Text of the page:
This is a great post, and makes a great point. But I think it also misses the point of the "everyone should learn to code" meme, which would more appropriately be named "everyone should learn computational thinking", as my friend Roger Magoulas notes.
I don't think that the comparison to plumbing is apt. The comparison to literacy or numeracy or perhaps even public speaking is closer. Not everyone is a professional writer, but being a good written communicator has great impact on everything else you can do.
I'm thinking right now of two people I know in a small company, one in marketing and one in administration. Neither of them is a professional coder, but one of them knows enough to do tasks that are completely beyond the comprehension of the other. And that literally makes the first person 10x more capable.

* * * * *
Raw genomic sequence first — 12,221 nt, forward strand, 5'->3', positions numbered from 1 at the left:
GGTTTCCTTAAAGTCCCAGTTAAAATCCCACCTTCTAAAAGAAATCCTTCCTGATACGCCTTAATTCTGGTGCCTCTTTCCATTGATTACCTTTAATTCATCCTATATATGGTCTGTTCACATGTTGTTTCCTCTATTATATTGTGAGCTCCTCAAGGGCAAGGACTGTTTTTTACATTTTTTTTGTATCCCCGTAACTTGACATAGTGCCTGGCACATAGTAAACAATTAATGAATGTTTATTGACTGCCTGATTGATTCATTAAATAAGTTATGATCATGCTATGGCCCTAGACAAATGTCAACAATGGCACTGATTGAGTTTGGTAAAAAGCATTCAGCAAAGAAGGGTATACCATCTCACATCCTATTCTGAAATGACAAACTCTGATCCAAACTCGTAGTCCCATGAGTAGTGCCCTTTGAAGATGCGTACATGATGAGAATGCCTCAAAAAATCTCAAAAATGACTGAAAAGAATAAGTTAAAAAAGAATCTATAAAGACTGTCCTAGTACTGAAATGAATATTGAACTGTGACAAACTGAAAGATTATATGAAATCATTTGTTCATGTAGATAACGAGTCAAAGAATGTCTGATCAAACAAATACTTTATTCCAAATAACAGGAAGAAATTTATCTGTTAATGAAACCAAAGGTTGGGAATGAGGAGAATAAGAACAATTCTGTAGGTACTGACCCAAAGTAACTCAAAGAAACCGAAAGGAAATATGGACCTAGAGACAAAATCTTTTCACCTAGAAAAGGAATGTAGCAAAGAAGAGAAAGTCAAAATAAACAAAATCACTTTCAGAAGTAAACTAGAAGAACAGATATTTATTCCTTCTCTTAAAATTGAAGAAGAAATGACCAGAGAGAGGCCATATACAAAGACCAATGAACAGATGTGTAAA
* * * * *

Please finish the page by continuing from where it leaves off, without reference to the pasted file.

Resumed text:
And I remember early days in my publishing company, wishing that my production editors would learn more coding skills because it would have allowed them to recognize which problems were amenable to algorithmic solutions that they were currently solving by brute force.
And as to plumbing, I have to say that there's something to that too. Enough experience with any hands-on skill to know how to solve common problems is essential. You say that you know enough plumbing to recognize a problem. Well, a lot of people don't.
E.M. Forster wrote about the endgame of this kind of ignorance in "The Machine Stops." It isn't pretty.